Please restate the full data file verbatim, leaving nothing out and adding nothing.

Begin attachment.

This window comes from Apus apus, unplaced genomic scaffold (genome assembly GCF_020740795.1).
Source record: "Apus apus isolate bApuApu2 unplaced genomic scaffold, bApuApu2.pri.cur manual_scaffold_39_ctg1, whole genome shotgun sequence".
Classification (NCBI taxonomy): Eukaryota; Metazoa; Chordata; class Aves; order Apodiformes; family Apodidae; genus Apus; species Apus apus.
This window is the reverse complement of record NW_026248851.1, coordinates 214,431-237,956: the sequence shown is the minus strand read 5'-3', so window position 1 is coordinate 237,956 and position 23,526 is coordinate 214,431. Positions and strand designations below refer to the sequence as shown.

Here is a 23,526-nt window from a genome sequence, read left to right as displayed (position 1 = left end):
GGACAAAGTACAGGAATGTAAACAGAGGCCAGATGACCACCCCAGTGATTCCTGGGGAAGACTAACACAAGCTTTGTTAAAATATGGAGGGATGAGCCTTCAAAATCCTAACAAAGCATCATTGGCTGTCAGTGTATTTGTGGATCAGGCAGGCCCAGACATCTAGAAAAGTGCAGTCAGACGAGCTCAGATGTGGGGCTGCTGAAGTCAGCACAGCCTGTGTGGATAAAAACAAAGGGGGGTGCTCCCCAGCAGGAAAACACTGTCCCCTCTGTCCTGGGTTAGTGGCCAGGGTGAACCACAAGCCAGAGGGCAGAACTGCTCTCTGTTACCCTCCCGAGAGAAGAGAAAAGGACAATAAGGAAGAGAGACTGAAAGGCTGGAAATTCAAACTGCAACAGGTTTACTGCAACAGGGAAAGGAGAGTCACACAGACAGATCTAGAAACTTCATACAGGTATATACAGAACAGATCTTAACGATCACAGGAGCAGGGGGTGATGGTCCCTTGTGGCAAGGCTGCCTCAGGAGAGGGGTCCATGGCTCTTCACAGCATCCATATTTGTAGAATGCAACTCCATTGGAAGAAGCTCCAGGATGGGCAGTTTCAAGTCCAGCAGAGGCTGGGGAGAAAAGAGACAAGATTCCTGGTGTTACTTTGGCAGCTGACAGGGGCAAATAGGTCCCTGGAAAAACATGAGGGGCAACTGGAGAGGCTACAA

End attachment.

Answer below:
This window comes from Apus apus, unplaced genomic scaffold (genome assembly GCF_020740795.1).
Source record: "Apus apus isolate bApuApu2 unplaced genomic scaffold, bApuApu2.pri.cur manual_scaffold_39_ctg1, whole genome shotgun sequence".
Classification (NCBI taxonomy): Eukaryota; Metazoa; Chordata; class Aves; order Apodiformes; family Apodidae; genus Apus; species Apus apus.
This window is the reverse complement of record NW_026248851.1, coordinates 214,431-237,956: the sequence shown is the minus strand read 5'-3', so window position 1 is coordinate 237,956 and position 23,526 is coordinate 214,431. Positions and strand designations below refer to the sequence as shown.

Here is a 23,526-nt window from a genome sequence, read left to right as displayed (position 1 = left end):
GGACAAAGTACAGGAATGTAAACAGAGGCCAGATGACCACCCCAGTGATTCCTGGGGAAGACTAACACAAGCTTTGTTAAAATATGGAGGGATGAGCCTTCAAAATCCTAACAAAGCATCATTGGCTGTCAGTGTATTTGTGGATCAGGCAGGCCCAGACATCTAGAAAAGTGCAGTCAGACGAGCTCAGATGTGGGGCTGCTGAAGTCAGCACAGCCTGTGTGGATAAAAACAAAGGGGGGTGCTCCCCAGCAGGAAAACACTGTCCCCTCTGTCCTGGGTTAGTGGCCAGGGTGAACCACAAGCCAGAGGGCAGAACTGCTCTCTGTTACCCTCCCGAGAGAAGAGAAAAGGACAATAAGGAAGAGAGACTGAAAGGCTGGAAATTCAAACTGCAACAGGTTTACTGCAACAGGGAAAGGAGAGTCACACAGACAGATCTAGAAACTTCATACAGGTATATACAGAACAGATCTTAACGATCACAGGAGCAGGGGGTGATGGTCCCTTGTGGCAAGGCTGCCTCAGGAGAGGGGTCCATGGCTCTTCACAGCATCCATATTTGTAGAATGCAACTCCATTGGAAGAAGCTCCAGGATGGGCAGTTTCAAGTCCAGCAGAGGCTGGGGAGAAAAGAGACAAGATTCCTGGTGTTACTTTGGCAGCTGACAGGGGCAAATAGGTCCCTGGAAAAACATGAGGGGCAACTGGAGAGGCTACAA